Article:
A lot of it depends on what kind of points or chisels are on the implement too. It's hard to tell in that picture, but it almost looks like it might have straight 3" points and not the large 4" twisted chisels? The wider the points/chisels will pull harder, and if they are twisted instead of straight they will pull harder. I have a 5 shank with 4" wide twisted chisels, and there are no discs on mine like the one in the picture, and I pull it with a 81 horse massey. It does OK but 90 to 100 horse would work much better because as mentioned before, you have to keep up a certain speed in order for it to work like it should. A disc chisel with 4" twisted chisels I think I would want around 100 HP to handle it. We have heavier soil, in light sandier soil, it would take less HP

This is all a good point. It is a little tough without see in the plow. I will modify my earlier response to say 75hp is the minimum you would want.
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Old 04-09-2012, 09:49 AM
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I got a 3 pt 7 shank chisel plow (no cutters) with twisted shovels and it is all our old 4010 JD wants and its around 80 horse.

Works great for opening up new plots!

Just a reference point! I wish i had a few more ponies to pull it a little faster and turn the soil over a little better.
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Old 05-15-2012, 01:58 PM
whitetail fanatic whitetail fanatic is offline
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For those of you who have used both or have experience with both, how does a chisel plow compare to a disc chisel? Does it take more HP to run a disc chisel compared to a chisel plow when all other variables are the same? As mentioned, I have just a plain 5 shank chisel plow with 4 inch wide twisted chisels (no cutting discs). My 81 horse has a hard time pulling it, but it does OK. The shanks are spaced 15 inches apart, and it has a hard time busting all the soil between each shank. Seems like a disc chisel would work so much better since it cuts through the soil ahead of the shanks, so it seems like that would make the soil split apart and roll over much better. However, would a 5 shank disc chisel take a lot more HP to operate than just a plain 5 shank chisel plow, assuming both have 4 inch wide twisted chisels? In some ways, it almost seems like it would take less HP with the disc chisle because it slices the soil in narrower strips ahead of the chisels, then the chisels would have an easier time busting up the soil inbetween, or does it not work that way??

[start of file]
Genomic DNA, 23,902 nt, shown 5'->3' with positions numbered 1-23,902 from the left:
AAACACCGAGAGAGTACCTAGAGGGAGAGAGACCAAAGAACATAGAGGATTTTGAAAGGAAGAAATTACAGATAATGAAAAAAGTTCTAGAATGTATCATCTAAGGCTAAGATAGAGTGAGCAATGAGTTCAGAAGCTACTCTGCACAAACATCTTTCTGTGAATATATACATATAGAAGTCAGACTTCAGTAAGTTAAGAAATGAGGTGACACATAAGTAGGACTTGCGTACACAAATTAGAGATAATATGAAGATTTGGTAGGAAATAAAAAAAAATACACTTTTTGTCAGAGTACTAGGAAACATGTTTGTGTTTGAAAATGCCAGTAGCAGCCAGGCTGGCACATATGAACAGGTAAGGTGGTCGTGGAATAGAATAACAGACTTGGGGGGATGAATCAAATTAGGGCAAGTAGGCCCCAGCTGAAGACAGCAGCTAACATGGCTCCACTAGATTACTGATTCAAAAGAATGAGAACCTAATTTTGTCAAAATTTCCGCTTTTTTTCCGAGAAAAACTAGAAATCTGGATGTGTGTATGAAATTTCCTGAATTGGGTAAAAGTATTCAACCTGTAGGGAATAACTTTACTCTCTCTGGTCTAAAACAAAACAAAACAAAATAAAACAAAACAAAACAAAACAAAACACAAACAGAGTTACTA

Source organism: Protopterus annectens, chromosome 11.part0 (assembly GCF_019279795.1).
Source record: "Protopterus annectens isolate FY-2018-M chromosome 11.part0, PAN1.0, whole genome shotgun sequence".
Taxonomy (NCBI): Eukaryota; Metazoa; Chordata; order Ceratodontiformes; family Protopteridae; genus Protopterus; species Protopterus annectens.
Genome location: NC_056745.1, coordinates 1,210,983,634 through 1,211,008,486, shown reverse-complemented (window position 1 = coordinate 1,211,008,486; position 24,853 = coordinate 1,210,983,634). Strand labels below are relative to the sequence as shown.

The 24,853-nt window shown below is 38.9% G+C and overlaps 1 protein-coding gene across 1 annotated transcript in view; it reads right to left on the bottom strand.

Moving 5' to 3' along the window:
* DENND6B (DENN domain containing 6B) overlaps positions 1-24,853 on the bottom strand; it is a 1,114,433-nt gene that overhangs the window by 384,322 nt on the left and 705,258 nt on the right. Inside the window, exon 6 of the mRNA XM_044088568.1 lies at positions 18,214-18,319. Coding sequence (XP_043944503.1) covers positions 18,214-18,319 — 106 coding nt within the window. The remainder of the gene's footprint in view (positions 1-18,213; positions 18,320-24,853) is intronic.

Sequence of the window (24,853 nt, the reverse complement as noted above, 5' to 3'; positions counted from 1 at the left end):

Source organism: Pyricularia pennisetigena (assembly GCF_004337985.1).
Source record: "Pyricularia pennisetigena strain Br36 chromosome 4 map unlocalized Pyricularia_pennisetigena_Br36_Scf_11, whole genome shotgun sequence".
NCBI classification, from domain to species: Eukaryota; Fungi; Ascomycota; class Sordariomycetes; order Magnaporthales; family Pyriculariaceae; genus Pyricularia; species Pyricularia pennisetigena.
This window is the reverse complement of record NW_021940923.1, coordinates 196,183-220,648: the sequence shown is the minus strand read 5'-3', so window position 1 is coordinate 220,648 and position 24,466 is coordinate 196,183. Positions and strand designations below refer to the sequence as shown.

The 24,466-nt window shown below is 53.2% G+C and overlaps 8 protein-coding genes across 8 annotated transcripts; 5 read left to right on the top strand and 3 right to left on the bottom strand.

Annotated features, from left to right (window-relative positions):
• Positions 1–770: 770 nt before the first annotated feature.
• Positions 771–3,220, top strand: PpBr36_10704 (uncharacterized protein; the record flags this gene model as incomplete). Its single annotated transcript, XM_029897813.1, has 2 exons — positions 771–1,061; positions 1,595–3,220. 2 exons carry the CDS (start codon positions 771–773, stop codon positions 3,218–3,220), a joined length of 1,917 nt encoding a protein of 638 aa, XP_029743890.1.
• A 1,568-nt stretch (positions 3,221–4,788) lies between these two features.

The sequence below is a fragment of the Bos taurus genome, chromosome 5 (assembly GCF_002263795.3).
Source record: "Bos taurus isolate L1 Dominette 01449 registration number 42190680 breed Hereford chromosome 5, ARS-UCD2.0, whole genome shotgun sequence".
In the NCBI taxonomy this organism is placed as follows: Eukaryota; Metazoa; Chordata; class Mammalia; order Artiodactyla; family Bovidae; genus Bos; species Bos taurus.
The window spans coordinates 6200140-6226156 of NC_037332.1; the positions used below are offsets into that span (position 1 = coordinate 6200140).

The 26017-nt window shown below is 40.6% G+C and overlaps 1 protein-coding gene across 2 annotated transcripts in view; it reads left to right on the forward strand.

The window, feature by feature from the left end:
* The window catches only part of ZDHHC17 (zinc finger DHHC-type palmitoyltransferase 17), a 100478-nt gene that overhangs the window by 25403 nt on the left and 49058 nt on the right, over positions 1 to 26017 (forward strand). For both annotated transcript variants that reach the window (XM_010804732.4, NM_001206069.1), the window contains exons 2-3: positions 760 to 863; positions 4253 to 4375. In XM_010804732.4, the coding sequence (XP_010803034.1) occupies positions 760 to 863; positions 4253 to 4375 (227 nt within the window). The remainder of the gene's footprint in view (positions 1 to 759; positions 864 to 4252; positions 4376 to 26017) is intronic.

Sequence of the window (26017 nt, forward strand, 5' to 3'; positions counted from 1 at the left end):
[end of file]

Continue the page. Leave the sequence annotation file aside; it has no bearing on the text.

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Old 05-15-2012, 06:03 PM
CaveCreek CaveCreek is offline
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Well, there are lots of different implements out there, many the same, almost, but not quite....